Unopportunistic Virginia ousted from CWS by FSU

By Jerry Ratcliffe

Photo: UVA Athletics

Brian O’Connor said his Virginia lineup simply wasn’t opportunistic enough in Sunday’s 7-3 loss to Florida State, which eliminated the Cavaliers from the College World Series after only two games for the second consecutive year.

UVA, which came to Omaha with the nation’s second-highest team batting average, actually out-hit FSU 10-7, but the Cavaliers could muster only one extra-base hit (a second-inning double by Henry Didawick) and couldn’t put together a big inning for the second game in a row.

“The game came down to, [the Seminoles] were very, very opportunistic,” O’Connor said. “To win in Omaha, it’s individual moments, individual players that rise up. Their left fielder certainly put two good swings on the ball and they capitalized in the inning where they scored four runs. There were two outs, nobody on, and we didn’t make a catch in right field. They opened it up and were very opportunistic.”

O’Connor was referring to Florida State’s Jaime Ferrer, who led off the bottom of the fourth with a solo home run to left field, then blew the game open an inning later when he blasted a three-run shot (also to left) with two outs, increasing the ‘Noles lead to 6-0. Ferrer, who also homered against Tennessee in a CWS opening-round loss, is the first player to post back-to-back, 4-RBI games since Southern Cal’s Robert Gorr in 1998.

“We had our chances to capitalize and didn’t capitalize on it enough,” O’Connor said.

The UVA skipper was right. In the two CWS losses (only the second time this season the Cavaliers lost back-to-back games), Virginia was a combined 4 for 23 with runners in scoring position, plus left a total of 19 runners stranded.

O’Connor kept going back to his team not taking advantage of situations.

“Ten runners on base, a couple of base-running mistakes that you can’t do at this level, that gets exposed,” the coach said. “You need somebody to step up and hit a two- or three-run home run. We just didn’t get that or that big double to drive in two runs, whether it be the North Carolina game or this game.”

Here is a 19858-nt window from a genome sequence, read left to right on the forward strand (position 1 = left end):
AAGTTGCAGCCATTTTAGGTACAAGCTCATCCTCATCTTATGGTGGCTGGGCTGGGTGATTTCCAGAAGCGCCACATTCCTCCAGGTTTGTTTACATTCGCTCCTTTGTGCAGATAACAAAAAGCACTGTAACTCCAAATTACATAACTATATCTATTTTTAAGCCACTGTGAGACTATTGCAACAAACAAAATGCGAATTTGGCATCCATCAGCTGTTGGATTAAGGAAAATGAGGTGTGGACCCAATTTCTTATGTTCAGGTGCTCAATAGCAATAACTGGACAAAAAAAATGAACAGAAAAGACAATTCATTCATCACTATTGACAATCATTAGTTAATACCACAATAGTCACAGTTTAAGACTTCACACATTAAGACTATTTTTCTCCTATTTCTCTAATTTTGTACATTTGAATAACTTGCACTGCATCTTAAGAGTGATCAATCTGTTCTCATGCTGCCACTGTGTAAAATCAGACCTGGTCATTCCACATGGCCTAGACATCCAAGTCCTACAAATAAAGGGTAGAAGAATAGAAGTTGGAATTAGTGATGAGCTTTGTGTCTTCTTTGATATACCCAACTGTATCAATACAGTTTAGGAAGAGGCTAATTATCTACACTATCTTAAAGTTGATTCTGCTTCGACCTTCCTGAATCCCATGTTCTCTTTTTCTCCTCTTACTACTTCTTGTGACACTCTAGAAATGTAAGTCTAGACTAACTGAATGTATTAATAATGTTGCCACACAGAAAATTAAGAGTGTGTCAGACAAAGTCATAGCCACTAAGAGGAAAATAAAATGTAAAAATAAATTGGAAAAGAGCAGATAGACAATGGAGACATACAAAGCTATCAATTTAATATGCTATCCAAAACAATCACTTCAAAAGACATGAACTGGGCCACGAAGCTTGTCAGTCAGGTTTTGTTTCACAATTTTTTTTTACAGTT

This was Virginia’s seventh trip to Omaha under O’Connor, the third in the last four years. The Cavaliers won the national championship in 2015, so the coach knows what it takes to win on this level, and this time around the chemistry just wasn’t quite to that point.

What is it going to require for Virginia to avoid these early eliminations and make a deeper run in the CWS?

“We haven’t the last two years and that’s frustrating, disappointing,” O’Connor said. “Nobody likes to go two-and-out. Last year we lost two one-run ball games. Had a one-run ball game this year. It’s just being a little bit better, having some guys that when we’ve won in the past, we’ve had really, really elite pitching and always have played great defense.

“So it’s to get a little bit better on the mound and finishing innings off on the mound, and we’ve got to get some position players the next time we come here that really step up and have big days. We just didn’t have enough of it today.”

O’Connor said his program is really close, but needs to get one-percent better, and “we weren’t that this weekend.”

Starting pitcher Jay Woolfolk, who had pitched superbly in his previous two postseason starts, appeared to be off to another solid performance until the fourth inning. Delivering a pitch that Ferrer drilled into the left-field seats, Woolfolk’s right knee seemed to give way, nearly bringing the pitcher to the ground.

Woolfolk was limping around, bringing out the coaches and trainers to the mound to check him out. The junior right-hander attempted to stay in the game and pitched to the next two batters (one flew out to left and he walked another) before it was obvious that something was wrong.

Woolfolk gave way to Joe Savino.

“Just a freak accident, I guess,” Woolfolk said in the postgame. “I felt fine, feel great now. Just something that happened and I really don’t know how to explain it.

“I’m sorry, it sucks that’s the way to end your season. It’s the last time I pitched. And Omaha. I couldn’t tell you what really happened. I wish I could have kept going.”

Woolfolk noted that he faced six batters the first two innings, got them all out and felt great.

“I felt like I commanded every single pitch at will,” he said. “Whatever happened, happened, and I felt like I could have kept going, but I guess it had something to do with it. Coach O was ready to do what’s best for the team.”